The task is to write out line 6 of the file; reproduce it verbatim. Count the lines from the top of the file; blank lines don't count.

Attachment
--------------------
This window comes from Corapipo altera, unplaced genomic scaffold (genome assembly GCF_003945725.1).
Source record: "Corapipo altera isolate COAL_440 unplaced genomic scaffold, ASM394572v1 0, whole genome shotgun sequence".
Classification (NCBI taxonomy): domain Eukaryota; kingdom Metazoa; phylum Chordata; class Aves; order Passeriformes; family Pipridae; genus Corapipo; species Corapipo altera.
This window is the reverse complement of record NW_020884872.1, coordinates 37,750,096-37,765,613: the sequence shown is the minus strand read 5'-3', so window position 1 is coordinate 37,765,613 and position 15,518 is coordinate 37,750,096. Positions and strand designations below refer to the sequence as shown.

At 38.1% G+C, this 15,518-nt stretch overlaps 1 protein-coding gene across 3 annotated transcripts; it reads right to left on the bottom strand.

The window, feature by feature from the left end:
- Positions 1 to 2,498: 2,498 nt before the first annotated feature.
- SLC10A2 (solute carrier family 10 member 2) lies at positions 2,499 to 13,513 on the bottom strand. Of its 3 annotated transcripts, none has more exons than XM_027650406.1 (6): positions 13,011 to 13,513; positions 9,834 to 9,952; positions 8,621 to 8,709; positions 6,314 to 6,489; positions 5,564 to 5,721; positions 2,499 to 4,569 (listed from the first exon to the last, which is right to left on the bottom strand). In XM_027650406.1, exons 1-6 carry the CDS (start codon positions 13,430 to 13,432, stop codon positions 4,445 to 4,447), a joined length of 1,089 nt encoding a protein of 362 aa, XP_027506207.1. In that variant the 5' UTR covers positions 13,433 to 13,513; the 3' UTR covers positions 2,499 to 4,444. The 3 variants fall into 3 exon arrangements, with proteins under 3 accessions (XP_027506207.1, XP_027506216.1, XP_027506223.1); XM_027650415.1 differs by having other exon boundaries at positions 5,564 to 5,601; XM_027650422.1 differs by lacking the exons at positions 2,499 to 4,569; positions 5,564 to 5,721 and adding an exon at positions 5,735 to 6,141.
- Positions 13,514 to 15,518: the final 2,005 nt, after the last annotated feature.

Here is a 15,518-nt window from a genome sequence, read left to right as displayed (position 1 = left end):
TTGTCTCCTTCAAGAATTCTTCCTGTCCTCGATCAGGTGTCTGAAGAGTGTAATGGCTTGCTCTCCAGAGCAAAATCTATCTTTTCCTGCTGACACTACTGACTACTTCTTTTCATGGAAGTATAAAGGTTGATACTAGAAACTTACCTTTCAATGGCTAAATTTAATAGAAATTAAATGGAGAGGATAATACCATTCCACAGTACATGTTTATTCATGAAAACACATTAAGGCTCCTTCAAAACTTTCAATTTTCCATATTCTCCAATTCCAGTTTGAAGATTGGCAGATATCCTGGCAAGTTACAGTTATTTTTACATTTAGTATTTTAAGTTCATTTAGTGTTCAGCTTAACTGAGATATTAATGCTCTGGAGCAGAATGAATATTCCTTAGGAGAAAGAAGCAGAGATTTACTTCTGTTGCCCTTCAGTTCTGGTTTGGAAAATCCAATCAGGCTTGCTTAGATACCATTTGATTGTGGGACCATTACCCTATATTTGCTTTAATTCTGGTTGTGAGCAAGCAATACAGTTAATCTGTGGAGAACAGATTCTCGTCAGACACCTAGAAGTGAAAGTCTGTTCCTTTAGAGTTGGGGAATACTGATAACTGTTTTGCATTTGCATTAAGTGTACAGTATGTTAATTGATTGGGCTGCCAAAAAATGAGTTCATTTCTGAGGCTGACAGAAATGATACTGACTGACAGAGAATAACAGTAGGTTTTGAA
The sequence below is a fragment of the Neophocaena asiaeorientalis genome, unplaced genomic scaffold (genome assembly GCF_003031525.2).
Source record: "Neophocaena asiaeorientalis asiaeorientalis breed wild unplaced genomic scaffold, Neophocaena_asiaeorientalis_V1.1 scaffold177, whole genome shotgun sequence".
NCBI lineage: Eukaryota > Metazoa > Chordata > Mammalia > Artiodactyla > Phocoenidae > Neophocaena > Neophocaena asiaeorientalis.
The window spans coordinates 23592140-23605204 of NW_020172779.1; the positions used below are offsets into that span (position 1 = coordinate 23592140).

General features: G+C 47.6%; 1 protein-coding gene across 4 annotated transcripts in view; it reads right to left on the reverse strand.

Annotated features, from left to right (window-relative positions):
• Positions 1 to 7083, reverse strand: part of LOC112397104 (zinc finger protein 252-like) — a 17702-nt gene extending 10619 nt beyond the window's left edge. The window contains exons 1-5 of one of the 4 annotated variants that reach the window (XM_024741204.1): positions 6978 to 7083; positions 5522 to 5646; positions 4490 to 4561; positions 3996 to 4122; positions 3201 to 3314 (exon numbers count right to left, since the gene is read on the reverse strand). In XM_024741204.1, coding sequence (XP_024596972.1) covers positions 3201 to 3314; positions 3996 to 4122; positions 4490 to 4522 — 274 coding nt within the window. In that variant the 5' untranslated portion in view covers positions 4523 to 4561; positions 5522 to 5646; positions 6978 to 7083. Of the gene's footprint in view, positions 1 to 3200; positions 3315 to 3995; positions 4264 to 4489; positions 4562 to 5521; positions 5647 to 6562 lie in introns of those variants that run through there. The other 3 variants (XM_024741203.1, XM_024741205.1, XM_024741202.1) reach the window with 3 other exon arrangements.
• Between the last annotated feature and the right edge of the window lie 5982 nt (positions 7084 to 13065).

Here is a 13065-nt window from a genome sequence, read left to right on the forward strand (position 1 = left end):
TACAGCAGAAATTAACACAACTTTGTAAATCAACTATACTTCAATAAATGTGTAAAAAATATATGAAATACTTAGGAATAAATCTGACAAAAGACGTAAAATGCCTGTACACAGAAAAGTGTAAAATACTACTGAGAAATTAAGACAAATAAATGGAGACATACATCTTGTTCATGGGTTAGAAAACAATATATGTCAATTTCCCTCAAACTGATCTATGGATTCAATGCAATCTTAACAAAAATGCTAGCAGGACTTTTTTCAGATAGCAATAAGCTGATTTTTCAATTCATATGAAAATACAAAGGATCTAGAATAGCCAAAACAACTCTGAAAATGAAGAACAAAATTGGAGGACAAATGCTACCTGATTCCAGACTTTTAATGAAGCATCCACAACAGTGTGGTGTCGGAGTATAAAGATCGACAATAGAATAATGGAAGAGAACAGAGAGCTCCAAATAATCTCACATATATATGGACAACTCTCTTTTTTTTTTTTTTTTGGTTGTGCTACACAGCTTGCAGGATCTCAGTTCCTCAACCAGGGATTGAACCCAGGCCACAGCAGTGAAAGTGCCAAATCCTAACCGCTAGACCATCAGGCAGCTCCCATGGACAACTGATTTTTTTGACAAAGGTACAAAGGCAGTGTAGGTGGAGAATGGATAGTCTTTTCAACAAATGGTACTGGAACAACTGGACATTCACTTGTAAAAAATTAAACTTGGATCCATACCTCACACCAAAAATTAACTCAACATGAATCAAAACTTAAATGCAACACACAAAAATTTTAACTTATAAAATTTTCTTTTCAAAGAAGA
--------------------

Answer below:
The window, feature by feature from the left end: